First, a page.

MEDEA was a torchy, sinister & dramatic electric-jazzy-folk-rock band from Philadelphia PA, featuring singer/lyricist Irene Lambrou, Grammy-winning composer/pianist/guitarist/producer Pat Robinson, guitarist Tony Winkler, bassist Rich Curtis & drummer Pat Domanico.  Since its inception in 1999, Medea was graced by the talents of many other players, including bassist Glenn Marrazzo, drummers Bob McKeown & Shane Fogelman, and guitarists Michael Ghantt, John Gorbe & Bill Monach.  Over the years, MEDEA made three well-received albums of original music.  


“MEDEA IS A COMPLEX BEAST. It’s got progressive rock on its mind, a torch-song heart, and the guts of a hard-driving rock band.

Since 1999 the Philadelphia-based group’s unlikely combination of styles and tones has attracted a devoted following. At the core is the composing team of Grammy-winning producer Pat Robinson and singer Irene Lambrou. Lambrou’s voice is a force of nature, perfectly counterpoised by Robinson’s elegant, virtuoso keyboard work. It’s an alchemic mixture that brings electric guitar to ethereal folk, marries jazzy elegance to R&B, and puts singer-songwriter acoustic in the middle of a smoky, velvet-wallpapered lounge.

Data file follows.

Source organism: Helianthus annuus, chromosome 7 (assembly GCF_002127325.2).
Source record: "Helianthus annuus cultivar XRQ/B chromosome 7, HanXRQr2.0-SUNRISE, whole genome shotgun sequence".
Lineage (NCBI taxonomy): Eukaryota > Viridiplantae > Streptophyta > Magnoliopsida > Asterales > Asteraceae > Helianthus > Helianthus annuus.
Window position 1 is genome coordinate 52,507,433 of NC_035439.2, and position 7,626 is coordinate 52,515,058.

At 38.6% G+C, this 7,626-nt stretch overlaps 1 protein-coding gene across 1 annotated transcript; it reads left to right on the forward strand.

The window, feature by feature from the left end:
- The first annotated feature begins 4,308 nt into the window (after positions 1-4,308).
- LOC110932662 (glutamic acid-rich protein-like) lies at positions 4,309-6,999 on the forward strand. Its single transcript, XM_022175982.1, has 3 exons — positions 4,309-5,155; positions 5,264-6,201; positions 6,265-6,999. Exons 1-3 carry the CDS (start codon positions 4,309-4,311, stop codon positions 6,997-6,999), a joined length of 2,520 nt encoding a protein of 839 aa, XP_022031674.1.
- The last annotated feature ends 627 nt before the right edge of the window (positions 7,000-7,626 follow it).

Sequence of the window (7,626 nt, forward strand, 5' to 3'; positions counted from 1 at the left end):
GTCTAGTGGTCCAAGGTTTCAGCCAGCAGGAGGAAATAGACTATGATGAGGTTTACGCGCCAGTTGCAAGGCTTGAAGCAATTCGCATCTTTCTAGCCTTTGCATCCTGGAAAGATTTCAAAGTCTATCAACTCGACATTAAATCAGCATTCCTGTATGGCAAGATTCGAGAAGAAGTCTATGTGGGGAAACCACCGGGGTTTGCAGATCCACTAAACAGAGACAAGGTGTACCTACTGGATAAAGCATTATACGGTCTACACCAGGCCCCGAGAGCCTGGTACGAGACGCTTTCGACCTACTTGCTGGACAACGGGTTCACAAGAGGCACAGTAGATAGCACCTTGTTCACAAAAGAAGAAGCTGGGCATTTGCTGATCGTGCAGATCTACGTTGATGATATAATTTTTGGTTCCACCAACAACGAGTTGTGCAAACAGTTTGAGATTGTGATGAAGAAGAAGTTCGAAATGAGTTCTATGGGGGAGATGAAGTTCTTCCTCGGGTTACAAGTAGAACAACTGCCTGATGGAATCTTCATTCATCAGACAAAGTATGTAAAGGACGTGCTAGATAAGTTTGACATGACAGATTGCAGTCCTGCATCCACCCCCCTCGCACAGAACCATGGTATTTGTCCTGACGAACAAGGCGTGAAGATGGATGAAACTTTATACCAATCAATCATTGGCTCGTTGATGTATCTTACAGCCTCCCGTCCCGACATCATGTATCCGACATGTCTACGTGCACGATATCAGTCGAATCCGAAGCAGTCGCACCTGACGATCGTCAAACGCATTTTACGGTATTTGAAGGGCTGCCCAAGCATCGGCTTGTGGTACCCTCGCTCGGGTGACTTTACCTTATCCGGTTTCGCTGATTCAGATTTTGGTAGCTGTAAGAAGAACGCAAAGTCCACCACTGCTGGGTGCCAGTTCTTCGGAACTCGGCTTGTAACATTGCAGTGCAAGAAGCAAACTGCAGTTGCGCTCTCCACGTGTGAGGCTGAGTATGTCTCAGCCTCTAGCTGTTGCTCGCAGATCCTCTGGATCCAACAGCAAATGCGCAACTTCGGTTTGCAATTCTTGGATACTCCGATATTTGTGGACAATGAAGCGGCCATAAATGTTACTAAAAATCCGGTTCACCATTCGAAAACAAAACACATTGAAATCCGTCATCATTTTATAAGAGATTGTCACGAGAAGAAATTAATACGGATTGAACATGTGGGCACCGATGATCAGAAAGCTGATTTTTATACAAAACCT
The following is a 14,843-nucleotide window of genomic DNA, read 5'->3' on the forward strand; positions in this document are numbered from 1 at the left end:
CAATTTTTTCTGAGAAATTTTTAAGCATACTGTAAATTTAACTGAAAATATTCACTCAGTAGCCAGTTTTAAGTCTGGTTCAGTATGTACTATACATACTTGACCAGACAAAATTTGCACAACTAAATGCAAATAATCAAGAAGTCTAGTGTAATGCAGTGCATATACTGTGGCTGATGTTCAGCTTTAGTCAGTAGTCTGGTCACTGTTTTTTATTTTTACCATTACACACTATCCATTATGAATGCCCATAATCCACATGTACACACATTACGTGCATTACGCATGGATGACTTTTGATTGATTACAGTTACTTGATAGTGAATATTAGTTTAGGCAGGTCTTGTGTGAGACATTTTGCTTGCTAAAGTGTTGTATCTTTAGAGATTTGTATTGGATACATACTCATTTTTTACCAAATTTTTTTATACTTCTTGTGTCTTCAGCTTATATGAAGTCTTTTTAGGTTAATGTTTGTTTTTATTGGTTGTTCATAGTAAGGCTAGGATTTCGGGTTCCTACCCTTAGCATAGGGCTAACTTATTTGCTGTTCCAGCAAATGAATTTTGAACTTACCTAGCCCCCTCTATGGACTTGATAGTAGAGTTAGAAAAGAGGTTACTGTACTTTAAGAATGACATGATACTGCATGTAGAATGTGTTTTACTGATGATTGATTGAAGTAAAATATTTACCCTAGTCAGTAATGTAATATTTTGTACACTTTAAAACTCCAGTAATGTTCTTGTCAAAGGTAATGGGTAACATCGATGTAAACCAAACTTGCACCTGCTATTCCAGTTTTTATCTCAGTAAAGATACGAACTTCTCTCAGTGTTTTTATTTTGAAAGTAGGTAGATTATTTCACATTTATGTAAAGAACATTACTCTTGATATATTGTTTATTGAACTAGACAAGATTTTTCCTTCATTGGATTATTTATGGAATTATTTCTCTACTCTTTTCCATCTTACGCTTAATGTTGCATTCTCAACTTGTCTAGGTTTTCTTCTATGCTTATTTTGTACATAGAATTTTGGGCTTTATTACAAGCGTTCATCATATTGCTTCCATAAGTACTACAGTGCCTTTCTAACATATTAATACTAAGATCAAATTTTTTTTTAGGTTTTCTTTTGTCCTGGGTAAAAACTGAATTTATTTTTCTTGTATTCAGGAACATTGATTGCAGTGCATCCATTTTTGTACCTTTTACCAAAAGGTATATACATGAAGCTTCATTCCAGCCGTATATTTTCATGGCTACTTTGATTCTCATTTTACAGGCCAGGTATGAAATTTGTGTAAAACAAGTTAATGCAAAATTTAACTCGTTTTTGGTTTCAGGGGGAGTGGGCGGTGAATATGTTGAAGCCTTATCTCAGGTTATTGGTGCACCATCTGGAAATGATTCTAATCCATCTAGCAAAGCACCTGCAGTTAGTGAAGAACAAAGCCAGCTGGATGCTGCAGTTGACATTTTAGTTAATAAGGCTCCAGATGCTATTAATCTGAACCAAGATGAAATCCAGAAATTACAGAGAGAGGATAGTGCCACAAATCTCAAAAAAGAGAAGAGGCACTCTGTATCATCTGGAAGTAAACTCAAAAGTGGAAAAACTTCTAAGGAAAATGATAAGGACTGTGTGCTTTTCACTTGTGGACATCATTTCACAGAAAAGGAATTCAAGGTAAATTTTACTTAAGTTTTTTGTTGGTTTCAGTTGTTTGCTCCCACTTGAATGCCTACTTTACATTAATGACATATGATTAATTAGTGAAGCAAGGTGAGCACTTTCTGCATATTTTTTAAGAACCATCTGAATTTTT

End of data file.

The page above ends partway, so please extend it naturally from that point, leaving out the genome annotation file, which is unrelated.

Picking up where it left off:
Medea explored this rich terrain on 1999′s Dreams and Revelations  and 2003′s The Miracle Line , both released to critical acclaim. A decade later, the band has returned with Some Other Life , perhaps its most fully formed work yet. The intervening years have only sharpened Medea’s edge and extended its range. Lambrou’s lyrics reflect further travels down life’s road, and the instrumentation adds another layer of power and sophistication, with the electric guitar (and mandolin) of Tony Winkler, and airtight rhythm section of bassist Rich Curtis, and drummer Pat Domanico (Second Vision).

Some Other Life is light and shade, muscle and mind, comedy and tragedy. If you’re new to Medea, Some Other Life will surprise you, no matter your expectations. If you’re a longtime fan, it’ll reward you with music that’s grown as much as you have.”

—Matt Ruben, Philadelphia, September 2012